Conor: Principal photography is pretty much complete; I still have the opening scene to shoot in late September. I have a cast restriction, but it’s a restriction that I’m delighted to have because without it I wouldn’t have the cast member, who I love – he’s a relative of the world’s first indie filmmaker and is totally dedicated to anything he agrees to do and has an extremely positive attitude when it comes to life and work. I’ll tell you who it is after we’ve shot out his days : ) Apart from that I’m building a computer to cut on. I can’t afford a super duper mac, so I’ll build one, the simplest solutions are always the right solutions. Can’t afford it? Build it. Someone else did, so can you : )
IIZ: We love the look and feel of the short clips we have seen so far. Whats the ambition for the final film?
I want the final film to provide escapism and to entertain people. I hope it does. I have a very visual style and I use organic sounds to create sound tracks – the soundtrack from the second “sneak peek” over on facebook was made up mainly of Grace Kelley’s, who plays Kate in the movie, breathing slowed down. I added a bang from a 10 foot cubed metal diesel container that we found deep in the tunnels on each cut and at one point I added the creak from a heavy rusted metal door, also slowed down. So yeah, I hope my way of telling a story entertains and provides escapism.
IIZ: You have a cast of young actors which is great to see. Any stand out talents? Any future Irish scream queens?
I detest this new “trout pout” approach to filmmaking.
Conor: All of the cast in this are proper actors. I detest this new “trout pout” approach to filmmaking. I see actors literally pouting in scenes and I’m like ; “that’s not acting, acting is pretending, watch any three year old, they act, you’re posing.” So really, any of the cast could be future scream queens if they wanted to and if they got offered the roles – except for the lads maybe, although come to think of it . . . . . haha : ) Seriously though, the cast in Beau were animals for work, immensely positive whether at sea in a 1M swell or 50 feet underground, so it’s just a matter of being offered the roles for them in my opinion.
IIZ: How long has it taken to bring the film to this point?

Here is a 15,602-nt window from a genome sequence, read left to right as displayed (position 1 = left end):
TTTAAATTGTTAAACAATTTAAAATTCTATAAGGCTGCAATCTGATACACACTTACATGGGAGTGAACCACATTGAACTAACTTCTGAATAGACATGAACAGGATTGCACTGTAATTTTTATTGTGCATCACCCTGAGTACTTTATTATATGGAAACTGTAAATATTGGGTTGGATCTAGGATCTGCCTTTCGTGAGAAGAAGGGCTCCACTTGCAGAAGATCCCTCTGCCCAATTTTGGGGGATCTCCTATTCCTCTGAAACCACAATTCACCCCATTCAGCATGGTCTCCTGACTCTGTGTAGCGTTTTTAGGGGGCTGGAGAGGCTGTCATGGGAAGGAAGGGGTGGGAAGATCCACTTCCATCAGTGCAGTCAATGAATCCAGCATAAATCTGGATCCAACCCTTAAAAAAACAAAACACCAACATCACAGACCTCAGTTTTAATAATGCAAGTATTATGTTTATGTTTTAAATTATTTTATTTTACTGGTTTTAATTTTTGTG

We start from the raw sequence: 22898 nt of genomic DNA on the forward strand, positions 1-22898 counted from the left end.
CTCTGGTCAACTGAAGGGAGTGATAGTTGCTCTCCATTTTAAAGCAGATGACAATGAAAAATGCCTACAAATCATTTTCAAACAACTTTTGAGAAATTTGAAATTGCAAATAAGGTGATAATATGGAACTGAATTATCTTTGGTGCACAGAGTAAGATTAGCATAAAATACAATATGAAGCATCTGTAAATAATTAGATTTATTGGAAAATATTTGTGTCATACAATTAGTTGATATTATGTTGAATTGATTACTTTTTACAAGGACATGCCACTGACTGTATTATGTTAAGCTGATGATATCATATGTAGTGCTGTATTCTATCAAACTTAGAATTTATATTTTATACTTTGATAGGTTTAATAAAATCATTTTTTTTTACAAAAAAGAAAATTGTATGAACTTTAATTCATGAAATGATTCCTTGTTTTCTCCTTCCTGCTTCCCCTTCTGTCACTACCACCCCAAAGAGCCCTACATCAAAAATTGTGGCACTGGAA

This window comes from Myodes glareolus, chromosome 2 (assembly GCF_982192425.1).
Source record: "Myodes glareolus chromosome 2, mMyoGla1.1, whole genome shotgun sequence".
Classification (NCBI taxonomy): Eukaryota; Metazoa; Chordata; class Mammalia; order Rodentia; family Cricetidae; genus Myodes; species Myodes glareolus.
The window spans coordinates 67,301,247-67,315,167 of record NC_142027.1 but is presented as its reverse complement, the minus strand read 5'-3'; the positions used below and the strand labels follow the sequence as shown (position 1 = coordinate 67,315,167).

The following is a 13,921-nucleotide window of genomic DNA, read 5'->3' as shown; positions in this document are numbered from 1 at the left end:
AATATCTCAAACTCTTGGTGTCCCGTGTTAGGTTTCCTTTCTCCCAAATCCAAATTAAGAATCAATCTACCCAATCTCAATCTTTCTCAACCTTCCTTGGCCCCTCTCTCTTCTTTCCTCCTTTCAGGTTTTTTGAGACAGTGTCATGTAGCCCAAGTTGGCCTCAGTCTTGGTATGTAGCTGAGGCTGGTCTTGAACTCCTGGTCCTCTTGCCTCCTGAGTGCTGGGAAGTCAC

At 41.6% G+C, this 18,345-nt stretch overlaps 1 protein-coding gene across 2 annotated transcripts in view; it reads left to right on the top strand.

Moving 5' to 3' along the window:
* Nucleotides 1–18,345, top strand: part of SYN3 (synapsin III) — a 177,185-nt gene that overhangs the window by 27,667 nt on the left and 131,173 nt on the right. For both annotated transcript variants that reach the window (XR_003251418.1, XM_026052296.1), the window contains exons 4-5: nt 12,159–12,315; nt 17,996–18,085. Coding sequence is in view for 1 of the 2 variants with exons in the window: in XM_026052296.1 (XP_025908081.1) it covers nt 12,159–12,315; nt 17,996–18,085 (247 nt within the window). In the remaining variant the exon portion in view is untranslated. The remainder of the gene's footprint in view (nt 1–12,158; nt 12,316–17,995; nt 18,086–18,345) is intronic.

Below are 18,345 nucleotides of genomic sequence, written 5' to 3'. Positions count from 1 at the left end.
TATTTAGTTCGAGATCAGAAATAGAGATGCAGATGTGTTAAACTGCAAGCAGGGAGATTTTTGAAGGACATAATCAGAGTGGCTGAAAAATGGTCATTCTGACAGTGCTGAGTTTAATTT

To get to here, about two years I’d say. I have loads of scripts and stories, I’ve won awards for shorts, I’ve produced and directed about 40 – ish television commercials, my work has been broadcast to at least 1/2 BN homes internationally – I googled ; “how many homes does Discovery broadcast to internationally?” and it spat that back at me – but ultimately I’m a nobody haha : ) Plus I have zero patience. Raising budget time could be filmmaking time : ) So I sat down one day and thought ; “What can I get access to?” The answer was ; “Boats and tunnels.” I grew up in Crosshaven in Co. Cork, home to the oldest yacht club in the world and a third of Cork harbour’s coastal fortifications in the form of Camden Fort, complete with 2KM of underground tunnels. It wasn’t a far stretch to get to horror film from there. I think that idea first came to me about 2 years ago – I can’t remember whether or not I was showering at the time : )
IIZ: Was funding difficult? Have you thought of crowdfunding?
Conor: Ugh! Funding! It would be so handy to have the where with all to raise funding, or to believe that as an artist I deserve other people’s hard earned cash money. I think I’ll be poor until I start entertaining people and until people are willing to part with money to watch my stories. Beau was made by a group of cast and crew who all want to entertain and everything that had to be paid for was paid for by me. I worked as a 2nd on a feature in Dublin just before shooting Beau. They were a nice crowd to work with, and I raised my funding by working for them. Does that count as crowd funding? I’d love 50K or 100K! I have great stories, but most of them are art heavy, so I’d need a bit of cash for sets, costume and make up. Hopefully some day : ) If not I’ll keep telling my lo/no’s. Like I said; I’m addicted to telling stories on film, or on a little magic card at 1080p these days : )
This post was written by Nadia Vella